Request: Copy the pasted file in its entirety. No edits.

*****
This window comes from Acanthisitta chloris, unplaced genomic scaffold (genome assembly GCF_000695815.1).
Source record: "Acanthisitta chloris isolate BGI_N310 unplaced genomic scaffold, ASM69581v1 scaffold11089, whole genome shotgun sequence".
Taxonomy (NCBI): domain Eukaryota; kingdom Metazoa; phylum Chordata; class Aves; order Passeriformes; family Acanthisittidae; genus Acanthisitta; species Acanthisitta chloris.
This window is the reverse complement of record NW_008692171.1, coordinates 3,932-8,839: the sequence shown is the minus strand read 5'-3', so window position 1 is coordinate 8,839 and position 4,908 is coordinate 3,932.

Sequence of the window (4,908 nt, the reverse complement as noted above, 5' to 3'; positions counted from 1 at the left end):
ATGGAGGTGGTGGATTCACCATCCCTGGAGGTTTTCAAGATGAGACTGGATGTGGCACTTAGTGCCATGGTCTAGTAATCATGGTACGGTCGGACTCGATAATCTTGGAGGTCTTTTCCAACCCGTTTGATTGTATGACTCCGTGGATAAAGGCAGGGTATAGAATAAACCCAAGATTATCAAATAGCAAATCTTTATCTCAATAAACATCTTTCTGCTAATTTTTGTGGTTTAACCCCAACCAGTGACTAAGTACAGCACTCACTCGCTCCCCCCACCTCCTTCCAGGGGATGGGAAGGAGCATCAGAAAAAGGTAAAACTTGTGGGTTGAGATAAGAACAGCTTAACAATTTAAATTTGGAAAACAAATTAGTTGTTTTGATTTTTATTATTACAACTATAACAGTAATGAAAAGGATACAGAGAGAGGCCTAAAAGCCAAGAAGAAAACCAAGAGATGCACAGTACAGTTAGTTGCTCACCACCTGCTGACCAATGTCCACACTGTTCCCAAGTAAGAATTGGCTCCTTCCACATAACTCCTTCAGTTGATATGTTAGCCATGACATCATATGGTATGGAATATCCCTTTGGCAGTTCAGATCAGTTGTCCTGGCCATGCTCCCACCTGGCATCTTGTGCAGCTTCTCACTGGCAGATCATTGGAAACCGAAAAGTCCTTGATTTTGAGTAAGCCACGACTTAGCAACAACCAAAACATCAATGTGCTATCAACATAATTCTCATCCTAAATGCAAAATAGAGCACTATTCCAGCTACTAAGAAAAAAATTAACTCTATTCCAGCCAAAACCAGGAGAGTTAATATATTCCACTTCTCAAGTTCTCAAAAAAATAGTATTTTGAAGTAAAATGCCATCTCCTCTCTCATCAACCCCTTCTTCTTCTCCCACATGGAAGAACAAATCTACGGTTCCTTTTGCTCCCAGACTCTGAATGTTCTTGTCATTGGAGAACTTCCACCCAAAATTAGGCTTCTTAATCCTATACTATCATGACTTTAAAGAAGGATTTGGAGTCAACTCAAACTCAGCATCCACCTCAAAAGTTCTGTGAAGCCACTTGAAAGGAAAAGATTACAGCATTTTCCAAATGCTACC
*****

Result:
This window comes from Acanthisitta chloris, unplaced genomic scaffold (genome assembly GCF_000695815.1).
Source record: "Acanthisitta chloris isolate BGI_N310 unplaced genomic scaffold, ASM69581v1 scaffold11089, whole genome shotgun sequence".
Taxonomy (NCBI): domain Eukaryota; kingdom Metazoa; phylum Chordata; class Aves; order Passeriformes; family Acanthisittidae; genus Acanthisitta; species Acanthisitta chloris.
This window is the reverse complement of record NW_008692171.1, coordinates 3,932-8,839: the sequence shown is the minus strand read 5'-3', so window position 1 is coordinate 8,839 and position 4,908 is coordinate 3,932.

Sequence of the window (4,908 nt, the reverse complement as noted above, 5' to 3'; positions counted from 1 at the left end):
ATGGAGGTGGTGGATTCACCATCCCTGGAGGTTTTCAAGATGAGACTGGATGTGGCACTTAGTGCCATGGTCTAGTAATCATGGTACGGTCGGACTCGATAATCTTGGAGGTCTTTTCCAACCCGTTTGATTGTATGACTCCGTGGATAAAGGCAGGGTATAGAATAAACCCAAGATTATCAAATAGCAAATCTTTATCTCAATAAACATCTTTCTGCTAATTTTTGTGGTTTAACCCCAACCAGTGACTAAGTACAGCACTCACTCGCTCCCCCCACCTCCTTCCAGGGGATGGGAAGGAGCATCAGAAAAAGGTAAAACTTGTGGGTTGAGATAAGAACAGCTTAACAATTTAAATTTGGAAAACAAATTAGTTGTTTTGATTTTTATTATTACAACTATAACAGTAATGAAAAGGATACAGAGAGAGGCCTAAAAGCCAAGAAGAAAACCAAGAGATGCACAGTACAGTTAGTTGCTCACCACCTGCTGACCAATGTCCACACTGTTCCCAAGTAAGAATTGGCTCCTTCCACATAACTCCTTCAGTTGATATGTTAGCCATGACATCATATGGTATGGAATATCCCTTTGGCAGTTCAGATCAGTTGTCCTGGCCATGCTCCCACCTGGCATCTTGTGCAGCTTCTCACTGGCAGATCATTGGAAACCGAAAAGTCCTTGATTTTGAGTAAGCCACGACTTAGCAACAACCAAAACATCAATGTGCTATCAACATAATTCTCATCCTAAATGCAAAATAGAGCACTATTCCAGCTACTAAGAAAAAAATTAACTCTATTCCAGCCAAAACCAGGAGAGTTAATATATTCCACTTCTCAAGTTCTCAAAAAAATAGTATTTTGAAGTAAAATGCCATCTCCTCTCTCATCAACCCCTTCTTCTTCTCCCACATGGAAGAACAAATCTACGGTTCCTTTTGCTCCCAGACTCTGAATGTTCTTGTCATTGGAGAACTTCCACCCAAAATTAGGCTTCTTAATCCTATACTATCATGACTTTAAAGAAGGATTTGGAGTCAACTCAAACTCAGCATCCACCTCAAAAGTTCTGTGAAGCCACTTGAAAGGAAAAGATTACAGCATTTTCCAAATGCTACC